And Still It Stands: The Truth About the Book of Mormon
By Kathy Penrod
[Originally posted at Deliberate Discipleship]
I am sure you have heard of it. Whether through the infamous Broadway Musical or the missionaries who travel the world sharing its message, chances are, you have heard of the Book of Mormon. So, my question to you is, what have you heard? What are your questions about the Book of Mormon? As you think about that, let me offer my thoughts on the Book of Mormon.
Before the Broadway Musical, this sacred work of scripture had already seen great controversy (JS-H 1:59-65). I am not here to argue about that controversy and I am not here to debate the rightness or wrongness of such a musical, nor do I want to give it any more fame that it already seems to have. One of the glorious freedoms we have in this country is the right to free speech, even if that speech is degrading, incorrect, irresponsible and hurtful. So, I completely recognize that Broadway performers and producers have the right to belittle things that others may hold sacred. I DO want to discuss what the Book of Mormon actually is – from one who holds this book so close to her heart. Continue reading
A Detailed Response to Meg Stout by Brian C. Hales (Click here to see PDF) and a Brief Response by Laura Harris Hales (see below)
A few weeks ago I patronized my favorite car wash after a particularly bad rainstorm. As I approached the entrance, an attendant straddled the pesky conveyor rails and proceeded to guide me to my destination with clear hand movements: straight forward … a little bit to the right … straighten it out again. Rats! My left tire was on top of the conveyor because I had overcompensated with my last adjustment. Realizing I had done the very thing I was trying to avoid, I turned the steering wheel slightly, and the tire slid off its perch and into place. Continue reading
This Friday, June 27th, marks the 170th anniversary of the martyrdom of the Prophet Joseph Smith and his brother Hyrum. As this anniversary has approached my thoughts understandably have turned to those events on that tragic summer day so many years ago. In Doctrine & Covenants 135: 4 we read, “When Joseph went to Carthage to deliver himself up to the pretended requirements of the law, two or three days previous to his assassination, he said: “I am going like a lamb to the slaughter; but I am calm as a summer’s morning; I have a conscience void of offense towards God, and towards all men. I shall die innocent, and it shall yet be said of me—HE WAS MURDERED IN COLD BLOOD.” More than anything, this has settled into my heart this week. Joseph knew what his fate was when he left Nauvoo. He knew. And yet, he went, he didn’t fight it, he went. And because he went, he sealed his testimony with his blood. He gave everything for the Lord and the cause of the Restored Gospel.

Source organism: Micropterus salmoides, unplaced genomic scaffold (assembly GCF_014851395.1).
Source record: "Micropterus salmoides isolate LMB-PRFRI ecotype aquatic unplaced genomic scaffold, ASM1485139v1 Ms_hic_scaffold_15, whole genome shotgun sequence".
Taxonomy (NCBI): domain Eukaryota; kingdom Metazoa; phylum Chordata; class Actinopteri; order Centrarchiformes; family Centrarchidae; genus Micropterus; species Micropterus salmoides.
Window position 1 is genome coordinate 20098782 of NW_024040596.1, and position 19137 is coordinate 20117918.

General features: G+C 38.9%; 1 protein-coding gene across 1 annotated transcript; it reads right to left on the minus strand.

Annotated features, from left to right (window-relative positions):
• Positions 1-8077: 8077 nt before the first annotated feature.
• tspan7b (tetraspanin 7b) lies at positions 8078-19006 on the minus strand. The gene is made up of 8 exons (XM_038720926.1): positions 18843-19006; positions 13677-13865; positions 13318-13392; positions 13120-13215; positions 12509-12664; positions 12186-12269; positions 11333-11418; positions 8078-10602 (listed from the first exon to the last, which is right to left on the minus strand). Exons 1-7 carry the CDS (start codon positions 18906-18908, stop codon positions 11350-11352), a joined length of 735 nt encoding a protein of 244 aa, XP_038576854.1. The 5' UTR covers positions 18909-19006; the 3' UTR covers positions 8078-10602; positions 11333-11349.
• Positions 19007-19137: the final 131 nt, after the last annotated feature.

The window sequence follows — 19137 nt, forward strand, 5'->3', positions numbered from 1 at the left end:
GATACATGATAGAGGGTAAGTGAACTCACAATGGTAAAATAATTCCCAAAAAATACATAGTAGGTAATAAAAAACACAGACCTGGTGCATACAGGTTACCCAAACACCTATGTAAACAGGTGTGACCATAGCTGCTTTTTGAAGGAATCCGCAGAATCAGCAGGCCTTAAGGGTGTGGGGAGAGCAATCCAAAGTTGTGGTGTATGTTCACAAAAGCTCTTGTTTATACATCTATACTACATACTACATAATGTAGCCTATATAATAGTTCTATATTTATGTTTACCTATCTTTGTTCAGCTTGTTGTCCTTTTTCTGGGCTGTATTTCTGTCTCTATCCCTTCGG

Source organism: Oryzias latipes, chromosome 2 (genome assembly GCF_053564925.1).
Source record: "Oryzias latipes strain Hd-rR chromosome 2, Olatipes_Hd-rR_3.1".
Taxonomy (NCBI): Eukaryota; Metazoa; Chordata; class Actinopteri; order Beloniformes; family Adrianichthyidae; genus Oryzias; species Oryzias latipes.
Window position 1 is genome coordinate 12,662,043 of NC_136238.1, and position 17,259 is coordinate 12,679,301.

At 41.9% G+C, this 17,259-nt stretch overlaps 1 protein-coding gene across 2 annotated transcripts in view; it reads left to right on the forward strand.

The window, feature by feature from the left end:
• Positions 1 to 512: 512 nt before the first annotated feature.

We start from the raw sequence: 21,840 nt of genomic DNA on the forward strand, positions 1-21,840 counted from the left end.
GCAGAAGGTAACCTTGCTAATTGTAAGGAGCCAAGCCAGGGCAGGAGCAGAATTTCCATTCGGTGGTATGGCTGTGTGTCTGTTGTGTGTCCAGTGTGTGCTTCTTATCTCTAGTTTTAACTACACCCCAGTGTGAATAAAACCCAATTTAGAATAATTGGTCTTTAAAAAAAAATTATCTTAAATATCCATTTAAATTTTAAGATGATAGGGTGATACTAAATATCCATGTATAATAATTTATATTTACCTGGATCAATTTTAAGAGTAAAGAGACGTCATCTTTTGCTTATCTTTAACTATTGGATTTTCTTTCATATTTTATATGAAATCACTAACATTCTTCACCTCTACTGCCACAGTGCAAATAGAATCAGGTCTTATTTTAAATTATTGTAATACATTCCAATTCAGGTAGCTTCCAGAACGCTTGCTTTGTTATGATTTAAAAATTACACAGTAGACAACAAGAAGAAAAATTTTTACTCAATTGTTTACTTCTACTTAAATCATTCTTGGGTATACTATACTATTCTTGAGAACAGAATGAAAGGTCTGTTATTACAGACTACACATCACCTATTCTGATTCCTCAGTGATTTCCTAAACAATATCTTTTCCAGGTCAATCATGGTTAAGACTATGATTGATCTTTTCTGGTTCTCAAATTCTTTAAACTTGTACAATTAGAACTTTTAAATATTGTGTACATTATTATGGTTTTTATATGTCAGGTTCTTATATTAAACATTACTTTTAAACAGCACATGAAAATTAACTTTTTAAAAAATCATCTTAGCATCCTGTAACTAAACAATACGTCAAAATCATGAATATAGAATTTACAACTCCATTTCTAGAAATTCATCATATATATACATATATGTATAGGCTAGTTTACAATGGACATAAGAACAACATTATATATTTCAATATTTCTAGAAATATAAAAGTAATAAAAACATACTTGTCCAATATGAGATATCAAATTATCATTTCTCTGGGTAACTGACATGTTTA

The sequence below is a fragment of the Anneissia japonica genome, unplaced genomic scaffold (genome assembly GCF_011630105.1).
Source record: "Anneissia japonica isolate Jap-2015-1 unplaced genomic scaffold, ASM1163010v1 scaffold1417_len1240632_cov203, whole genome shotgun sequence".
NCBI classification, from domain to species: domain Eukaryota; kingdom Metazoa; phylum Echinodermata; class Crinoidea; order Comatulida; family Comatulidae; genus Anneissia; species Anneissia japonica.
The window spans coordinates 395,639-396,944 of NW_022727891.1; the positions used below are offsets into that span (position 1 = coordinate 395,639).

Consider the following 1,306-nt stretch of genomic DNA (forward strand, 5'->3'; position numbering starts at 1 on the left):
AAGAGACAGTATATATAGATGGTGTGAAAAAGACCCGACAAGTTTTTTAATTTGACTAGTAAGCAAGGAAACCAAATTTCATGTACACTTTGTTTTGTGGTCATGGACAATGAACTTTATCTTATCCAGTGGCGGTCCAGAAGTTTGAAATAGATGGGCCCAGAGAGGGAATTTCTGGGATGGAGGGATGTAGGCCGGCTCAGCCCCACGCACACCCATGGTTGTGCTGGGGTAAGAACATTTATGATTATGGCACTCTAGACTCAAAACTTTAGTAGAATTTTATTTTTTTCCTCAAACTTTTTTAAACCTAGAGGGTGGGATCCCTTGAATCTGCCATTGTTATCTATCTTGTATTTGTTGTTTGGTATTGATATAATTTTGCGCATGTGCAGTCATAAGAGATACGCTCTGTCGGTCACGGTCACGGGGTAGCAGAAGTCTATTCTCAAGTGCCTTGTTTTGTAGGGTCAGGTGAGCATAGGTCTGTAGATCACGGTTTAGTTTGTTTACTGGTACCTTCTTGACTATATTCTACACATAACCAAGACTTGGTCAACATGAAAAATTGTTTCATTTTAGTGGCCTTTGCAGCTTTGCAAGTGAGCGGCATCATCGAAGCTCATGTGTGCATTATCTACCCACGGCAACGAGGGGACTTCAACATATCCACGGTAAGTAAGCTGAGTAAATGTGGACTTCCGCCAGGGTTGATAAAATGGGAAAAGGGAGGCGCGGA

click to enlarge this image
Growing up in the Church I think I look the life and Marytrdom of Joseph Smith for granted. I never really thought about my own testimony of Joseph Smith I just always thought I knew he was a prophet, because everyone around me said he was. Thankfully, that changed. Twenty years ago, on the 150th anniversary of the Martyrdom, there was a fireside broadcast in commemoration of the event from Carthage Jail in Illinois. President Howard W. Hunter and his councilors were going to be there as well. I was a young single adult at the time, attending a student ward. We had the last block of meetings in our building that day, and everyone had planned on staying for this broadcast. I really didn’t think much about it; in fact I didn’t even know that June 27th was the exact day Joseph Smith had been killed. But my friends were going to be there, so I stayed. Continue reading
[Cross posted from Sixteen Small Stones]
You may have heard about the cool new Book Ngram Viewer from Google Labs. The result of a joint effort by Harvard University, some traditional book publishers, and Google Books, the project uses a sample of 5 million books published between 1500 and the present to identify word and phrase frequencies relative to the number of words published each year. They call these phrase frequencies Ngrams.
While the sample size only represents 4% of books ever published, and the approach is often limited by the complexity of language usage, the project offers a fascinating (not to mention fun!) look not just into language, but into comparative cultural trends, historical events, fads, celebrity, and influence.
And best of all, Google has provided a free web-based interface so that anyone can play around with Ngram searches.
For instance, the Ngram Viewer can be used to compare the usage of the terms Mormon vs LDS:
[Cross posted from Sixteen Small Stones]
A couple of weeks ago we were helping my parents move a lot of their stuff into storage. In the last decade, they have moved at least ten times, and, as I’m sure you know if you have moved frequently, there are some boxes that just get shuffled from one home to the next without ever getting unpacked or sorted. As we were sorting stuff and stacking boxes, I ran across a box of apparently random stuff. In it there was a small metallic container. I picked it out and opened it up to see what it held. Inside there were two old plastic bags, one containing some kind of white stuff and the other a yellow substance, and tucked in with them was an old coin.
My father said that he believed that the white and yellow stuffs were frankincense and myrrh that some friends had brought them back from the Middle East. The coin I vaguely remembered from a family vacation we had taken many years before. It was a road trip from Utah to New York and Washington D. C. and back, stopping along the way to visit sites from U. S. and LDS Church history.